Only two were filed in District Court in West Baton Rouge Parish when The Advocate requested records since 2016. The sheriff's office includes warrants in criminal case files and doesn't separate regular and no-knock warrants. 

But those filings included the July 25 application to search the motel where Richardson had been living. Authorities seized what they believe was methamphetamine and marijuana from the room, according to a sheriff’s office report.

"It's a tool that law enforcement has to have in order to do an effective job to get the criminals off the streets," West Baton Rouge Sheriff Mike Cazes said when asked about no-knock warrants during a recent public forum.

Other candidates running against him also voiced support for their use, agreeing they’re needed to prevent evidence from being lost and to avoid officers from getting hurt when arresting potentially violent suspects.

Mike Zito, a former Port Allen policeman and one of four Democrats vying for sheriff, said law officers don't always know who they're encountering, and "catching them while they're sleeping" is sometimes the safest path. 

J. Robin Free, a former district court judge also running for sheriff, said he signed hundreds of no-knock warrants during his time on the bench. “No-knock warrants are absolutely necessary in the enforcement of the law,” he said, recalling times he went on drug enforcement ride-alongs and would frequently hear the sound of flushing toilets before people opened the door to officers.

Sheriff candidate Barnell L. Williams agreed with the other candidates but said he sees room for changes in when and how they’re used.

“No-knock warrants are an effective tool, but it's a dangerous tool,” Williams said. “I think we need a little more training on that because it also puts officers at risk.”

SWAT members in the West Baton Rouge Parish Sheriff’s Office train for operations every month. Records show Matranga completed basic SWAT training and had extensive weapons and use of force certifications.

But training may be beyond what local departments can provide their officers, said Peter Kraska, a criminal justice professor at Eastern Kentucky University who’s studied no-knock warrants.

He likened the tactics used during those raids to operations Navy SEALs perform and questioned whether local law enforcement agencies have the resources to equip their forces with similar skills.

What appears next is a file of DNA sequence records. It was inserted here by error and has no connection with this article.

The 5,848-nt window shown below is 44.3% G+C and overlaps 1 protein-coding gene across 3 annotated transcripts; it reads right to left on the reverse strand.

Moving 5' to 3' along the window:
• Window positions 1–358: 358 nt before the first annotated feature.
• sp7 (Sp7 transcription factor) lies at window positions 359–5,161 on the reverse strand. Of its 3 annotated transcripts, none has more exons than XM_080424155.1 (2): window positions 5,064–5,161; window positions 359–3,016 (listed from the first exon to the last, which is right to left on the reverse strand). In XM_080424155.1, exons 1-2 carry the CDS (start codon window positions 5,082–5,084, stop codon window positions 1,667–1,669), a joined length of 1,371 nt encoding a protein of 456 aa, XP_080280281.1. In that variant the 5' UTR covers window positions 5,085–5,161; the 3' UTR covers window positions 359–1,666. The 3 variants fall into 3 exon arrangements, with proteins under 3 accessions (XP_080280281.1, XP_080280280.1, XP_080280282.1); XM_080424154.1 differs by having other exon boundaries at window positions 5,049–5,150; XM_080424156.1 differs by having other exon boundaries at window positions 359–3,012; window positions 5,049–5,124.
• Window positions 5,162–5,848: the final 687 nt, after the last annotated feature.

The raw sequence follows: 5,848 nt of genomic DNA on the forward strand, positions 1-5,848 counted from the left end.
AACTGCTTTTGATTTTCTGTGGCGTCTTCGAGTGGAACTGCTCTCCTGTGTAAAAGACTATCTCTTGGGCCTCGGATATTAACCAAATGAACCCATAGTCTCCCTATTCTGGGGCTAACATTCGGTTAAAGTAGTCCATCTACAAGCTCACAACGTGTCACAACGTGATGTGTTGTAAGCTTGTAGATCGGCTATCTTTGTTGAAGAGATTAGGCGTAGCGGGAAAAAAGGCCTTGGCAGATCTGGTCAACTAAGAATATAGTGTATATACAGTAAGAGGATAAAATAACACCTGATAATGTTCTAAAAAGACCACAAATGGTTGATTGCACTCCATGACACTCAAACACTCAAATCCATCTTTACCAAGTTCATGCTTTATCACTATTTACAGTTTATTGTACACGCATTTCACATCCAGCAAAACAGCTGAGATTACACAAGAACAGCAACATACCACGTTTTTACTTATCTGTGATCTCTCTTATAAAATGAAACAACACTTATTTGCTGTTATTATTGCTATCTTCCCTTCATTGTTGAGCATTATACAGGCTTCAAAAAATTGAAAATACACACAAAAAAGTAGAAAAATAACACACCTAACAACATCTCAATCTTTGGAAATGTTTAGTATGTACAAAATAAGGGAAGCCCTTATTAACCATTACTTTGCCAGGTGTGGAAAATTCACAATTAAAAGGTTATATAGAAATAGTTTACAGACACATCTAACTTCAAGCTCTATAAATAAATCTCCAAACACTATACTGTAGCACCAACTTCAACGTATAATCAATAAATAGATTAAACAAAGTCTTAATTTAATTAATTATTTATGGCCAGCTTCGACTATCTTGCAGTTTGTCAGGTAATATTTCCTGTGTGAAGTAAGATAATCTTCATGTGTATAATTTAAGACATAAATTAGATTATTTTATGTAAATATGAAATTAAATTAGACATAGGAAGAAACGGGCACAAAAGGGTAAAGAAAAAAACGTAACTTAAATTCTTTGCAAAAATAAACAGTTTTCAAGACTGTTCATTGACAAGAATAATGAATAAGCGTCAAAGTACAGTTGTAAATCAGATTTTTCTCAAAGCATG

In his research, Kraska observed a steady rise in which Louisiana law enforcement officers use no-knock warrants, a trend that mirrors national figures and includes even small departments. Many of the warrants he surveyed from individual law enforcement departments across the country relate to minor drug offenses and many charges were eventually dropped.

"Police departments are actually manufacturing dangerous situations by engaging in this activity," Kraska said. "They're making the choice to put their own officers in harm's way. From a public policy standpoint, it makes no sense.”

In 2012, a New Orleans Police officer fatally shot an unarmed 20-year-old while executing a no-knock warrant of his home in the Gentilly neighborhood as part of a marijuana investigation.

During the operation, a former officer, Joshua Colclough, shot Wendell Allen in the chest. Colclough later pleaded guilty to manslaughter. An independent study found the raid had been poorly planned and that officers stormed the home while several young children were inside.

Following Allen’s death, the city implemented changes to training and increased the use of police cameras.

Few departments have moved to reduce the number of no-knock warrants they serve, Kraska said. Often those changes arise from mounting social or political pressure following a high-profile shooting, such as the recent case in Houston.

Kraska speculated that cultures within some law enforcement agencies encourage frequent raids, which leaves little incentive for some departments to re-evaluate their use of no-knock warrants. He also observed military veterans, especially those who served in combat zones, tend to be less supportive of military-style raids than their peers.

"This approach is fun, dangerous," Kraska said. "It coincides with a lot of warrior fantasies that are really prevalent among a certain segment of police officers."